On Monday, we noted the surprising news of a young partner leaving Wachtell Lipton to start his own boutique firm. Given the rarity of partner departures from the super-lucrative Wachtell, my colleague Staci Zaretsky described the news as “basically like seeing a unicorn.”
Why did Jeremy Goldstein, a 40-year-old partner in the firm’s executive-compensation practice, leave WLRK? The American Lawyer piece about Goldstein’s move painted a happy picture of a lawyer striking out on his own to be more entrepreneurial and to run his own business.
But we wonder if there’s more to this story than meets the eye….
Here at Above the Law, we love ourselves a good departure memo. If a great one makes its way into your inbox, please feel free to send our way.
People write departure memos so they can frame their farewells — explain why they’re leaving, provide their new contact information, and thank the people who need to be thanked. But what about if a partner — a managing partner, no less, and one involved in a summer associate scandal from a few years ago — just quits without explanation?
In that case, the remaining members of management write her departure memo for her. And oh what a departure memo….
This is as close to titillating as I’ll ever get in one of these columns: When a senior lawyer (or executive) leaves a company in December, what does that mean?
Basically, Ecclesiastes is all about changing jobs: ”To every thing there is a season.”
When a partner at a law firm moves laterally in January, that’s like leaves changing in autumn. The partner waited to receive his (or her) year-end bonus from firm A and, having pocketed the bonus, then moved on to firm B. That makes the lateral acquisition cheaper for the new firm.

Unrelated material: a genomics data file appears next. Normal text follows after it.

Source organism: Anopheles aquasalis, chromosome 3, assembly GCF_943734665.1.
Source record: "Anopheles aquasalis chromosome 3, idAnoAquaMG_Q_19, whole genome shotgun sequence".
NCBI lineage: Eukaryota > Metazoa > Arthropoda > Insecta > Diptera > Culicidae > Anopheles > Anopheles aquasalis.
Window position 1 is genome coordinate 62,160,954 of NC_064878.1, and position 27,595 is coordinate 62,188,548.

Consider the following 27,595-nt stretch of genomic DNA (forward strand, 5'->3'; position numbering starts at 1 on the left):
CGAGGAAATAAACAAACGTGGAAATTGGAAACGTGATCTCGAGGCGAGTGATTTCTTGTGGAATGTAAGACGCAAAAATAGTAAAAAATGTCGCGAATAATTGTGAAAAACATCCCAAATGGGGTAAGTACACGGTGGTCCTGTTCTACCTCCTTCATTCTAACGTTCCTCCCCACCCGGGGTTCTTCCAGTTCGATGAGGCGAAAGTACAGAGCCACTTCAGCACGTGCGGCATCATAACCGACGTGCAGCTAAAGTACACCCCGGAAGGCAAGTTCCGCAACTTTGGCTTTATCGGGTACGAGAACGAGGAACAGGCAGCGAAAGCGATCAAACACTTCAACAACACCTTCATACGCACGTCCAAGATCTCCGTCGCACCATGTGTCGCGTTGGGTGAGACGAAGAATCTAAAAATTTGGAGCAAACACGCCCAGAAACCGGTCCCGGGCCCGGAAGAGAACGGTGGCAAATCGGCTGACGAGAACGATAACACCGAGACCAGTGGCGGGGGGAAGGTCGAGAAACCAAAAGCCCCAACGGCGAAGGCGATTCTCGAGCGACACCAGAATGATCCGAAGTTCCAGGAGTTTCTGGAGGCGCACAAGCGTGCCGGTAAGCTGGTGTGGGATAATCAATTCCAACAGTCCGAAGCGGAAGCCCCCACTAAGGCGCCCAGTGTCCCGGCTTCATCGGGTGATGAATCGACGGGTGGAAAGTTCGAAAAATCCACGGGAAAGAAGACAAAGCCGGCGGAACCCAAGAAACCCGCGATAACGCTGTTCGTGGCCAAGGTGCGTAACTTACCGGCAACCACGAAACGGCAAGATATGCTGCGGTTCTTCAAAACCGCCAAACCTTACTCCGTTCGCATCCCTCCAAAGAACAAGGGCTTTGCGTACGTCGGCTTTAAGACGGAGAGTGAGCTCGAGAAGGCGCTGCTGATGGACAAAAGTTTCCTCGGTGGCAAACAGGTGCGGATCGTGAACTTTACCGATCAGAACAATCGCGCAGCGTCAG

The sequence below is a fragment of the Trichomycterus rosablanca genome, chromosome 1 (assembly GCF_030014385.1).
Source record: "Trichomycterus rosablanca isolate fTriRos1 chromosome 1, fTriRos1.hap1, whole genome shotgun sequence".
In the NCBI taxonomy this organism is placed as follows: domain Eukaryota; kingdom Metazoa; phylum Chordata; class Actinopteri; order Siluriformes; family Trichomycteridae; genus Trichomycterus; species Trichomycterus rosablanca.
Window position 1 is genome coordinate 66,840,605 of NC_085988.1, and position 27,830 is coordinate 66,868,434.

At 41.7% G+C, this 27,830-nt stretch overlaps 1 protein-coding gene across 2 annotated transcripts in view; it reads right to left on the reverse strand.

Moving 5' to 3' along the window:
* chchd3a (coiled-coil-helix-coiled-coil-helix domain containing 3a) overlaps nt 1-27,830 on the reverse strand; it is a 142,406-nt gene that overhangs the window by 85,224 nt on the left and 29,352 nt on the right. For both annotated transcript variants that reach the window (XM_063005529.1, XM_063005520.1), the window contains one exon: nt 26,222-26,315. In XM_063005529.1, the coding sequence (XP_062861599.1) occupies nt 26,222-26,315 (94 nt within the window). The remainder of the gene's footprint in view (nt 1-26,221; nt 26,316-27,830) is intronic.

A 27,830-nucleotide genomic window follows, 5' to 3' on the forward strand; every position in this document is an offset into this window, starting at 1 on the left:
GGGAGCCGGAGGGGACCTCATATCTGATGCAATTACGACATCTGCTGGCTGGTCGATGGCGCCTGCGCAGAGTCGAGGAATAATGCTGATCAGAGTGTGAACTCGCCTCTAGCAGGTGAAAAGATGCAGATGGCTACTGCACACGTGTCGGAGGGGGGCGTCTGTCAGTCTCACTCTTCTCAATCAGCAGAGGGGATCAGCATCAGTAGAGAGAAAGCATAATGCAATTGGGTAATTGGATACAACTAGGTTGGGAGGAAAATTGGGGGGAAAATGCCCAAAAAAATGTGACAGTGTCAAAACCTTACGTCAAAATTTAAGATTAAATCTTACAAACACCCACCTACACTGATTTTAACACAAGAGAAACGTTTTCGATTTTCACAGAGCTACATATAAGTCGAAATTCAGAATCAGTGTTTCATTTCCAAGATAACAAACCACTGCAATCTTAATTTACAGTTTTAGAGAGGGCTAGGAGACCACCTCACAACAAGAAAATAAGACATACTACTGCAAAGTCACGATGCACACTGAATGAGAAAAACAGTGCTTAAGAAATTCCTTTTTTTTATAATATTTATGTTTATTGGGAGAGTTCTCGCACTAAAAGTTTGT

The in-house world is a step slower: When an in-house lawyer (or executive) moves to a new company in March or April, that’s like snow falling in winter. The in-house person waited to receive his (or her) annual bonus in March (more or less) and, having pocketed the bonus, then moved on. That reduces the hiring cost for the new company.
But when an in-house lawyer (or executive) leaves a company in December, that’s a blizzard in May! The game is afoot! (Blogging is so good for me. I just learned that Shakespeare said that first, although I was thinking of Sherlock Holmes (who said it later) when I typed the phrase.) Quickly, Mr. Watson! What can we deduce from an out-of-season executive departure?
Last year, we covered the mystery departure of Lee Smolen — the prominent real estate lawyer, not the famed theoretical physicist — from Sidley Austin. It may have been related to the ethics charges filed against Smolen, accusing him of conversion and breach of fiduciary duty through alleged filing of false expense claims.
In order to deliver to DLA’s bottom line, Smolen will need to avoid suspension or disbarment. So he has filed a response to the Illinois ethics charges against him. What does Smolen have to say for himself, and is it persuasive?
Whenever a law dean abruptly retires over the summer, it’s suspicious. When a law dean abruptly retires and our tipsters start screaming that there’s something more going on here, it’s very suspicious.
And when the university responds to the retirement by essentially saying, “there’s nothing to see here, move along,” then it’s time to fire up the Above the Law crowd-sourcing machine…
Last September, we wrote about the mysterious departure of Lee Smolen from Sidley Austin. Smolen, former head of Sidley’s real estate practice in Chicago and a member of the firm’s executive committee, departed without comment or a known destination. When that happens, something interesting is usually afoot.